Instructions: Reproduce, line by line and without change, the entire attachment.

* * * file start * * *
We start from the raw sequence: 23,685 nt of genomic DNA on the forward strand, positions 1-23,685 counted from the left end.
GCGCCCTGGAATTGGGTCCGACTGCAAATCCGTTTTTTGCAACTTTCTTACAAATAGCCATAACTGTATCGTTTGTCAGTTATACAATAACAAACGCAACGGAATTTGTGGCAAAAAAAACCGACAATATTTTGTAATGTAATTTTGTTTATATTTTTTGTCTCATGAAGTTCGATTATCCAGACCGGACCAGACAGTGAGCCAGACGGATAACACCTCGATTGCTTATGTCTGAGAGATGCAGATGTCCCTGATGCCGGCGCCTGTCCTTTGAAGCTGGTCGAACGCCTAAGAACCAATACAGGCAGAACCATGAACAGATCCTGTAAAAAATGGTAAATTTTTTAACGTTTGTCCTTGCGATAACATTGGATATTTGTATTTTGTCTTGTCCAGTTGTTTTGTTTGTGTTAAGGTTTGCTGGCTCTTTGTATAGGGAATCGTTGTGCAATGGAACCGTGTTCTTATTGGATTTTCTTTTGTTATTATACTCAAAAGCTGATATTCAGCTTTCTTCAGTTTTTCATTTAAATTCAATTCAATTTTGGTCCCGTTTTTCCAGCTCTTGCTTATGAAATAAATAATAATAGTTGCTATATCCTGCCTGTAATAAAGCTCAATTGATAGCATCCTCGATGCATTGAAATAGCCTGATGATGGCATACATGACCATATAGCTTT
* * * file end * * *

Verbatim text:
We start from the raw sequence: 23,685 nt of genomic DNA on the forward strand, positions 1-23,685 counted from the left end.
GCGCCCTGGAATTGGGTCCGACTGCAAATCCGTTTTTTGCAACTTTCTTACAAATAGCCATAACTGTATCGTTTGTCAGTTATACAATAACAAACGCAACGGAATTTGTGGCAAAAAAAACCGACAATATTTTGTAATGTAATTTTGTTTATATTTTTTGTCTCATGAAGTTCGATTATCCAGACCGGACCAGACAGTGAGCCAGACGGATAACACCTCGATTGCTTATGTCTGAGAGATGCAGATGTCCCTGATGCCGGCGCCTGTCCTTTGAAGCTGGTCGAACGCCTAAGAACCAATACAGGCAGAACCATGAACAGATCCTGTAAAAAATGGTAAATTTTTTAACGTTTGTCCTTGCGATAACATTGGATATTTGTATTTTGTCTTGTCCAGTTGTTTTGTTTGTGTTAAGGTTTGCTGGCTCTTTGTATAGGGAATCGTTGTGCAATGGAACCGTGTTCTTATTGGATTTTCTTTTGTTATTATACTCAAAAGCTGATATTCAGCTTTCTTCAGTTTTTCATTTAAATTCAATTCAATTTTGGTCCCGTTTTTCCAGCTCTTGCTTATGAAATAAATAATAATAGTTGCTATATCCTGCCTGTAATAAAGCTCAATTGATAGCATCCTCGATGCATTGAAATAGCCTGATGATGGCATACATGACCATATAGCTTT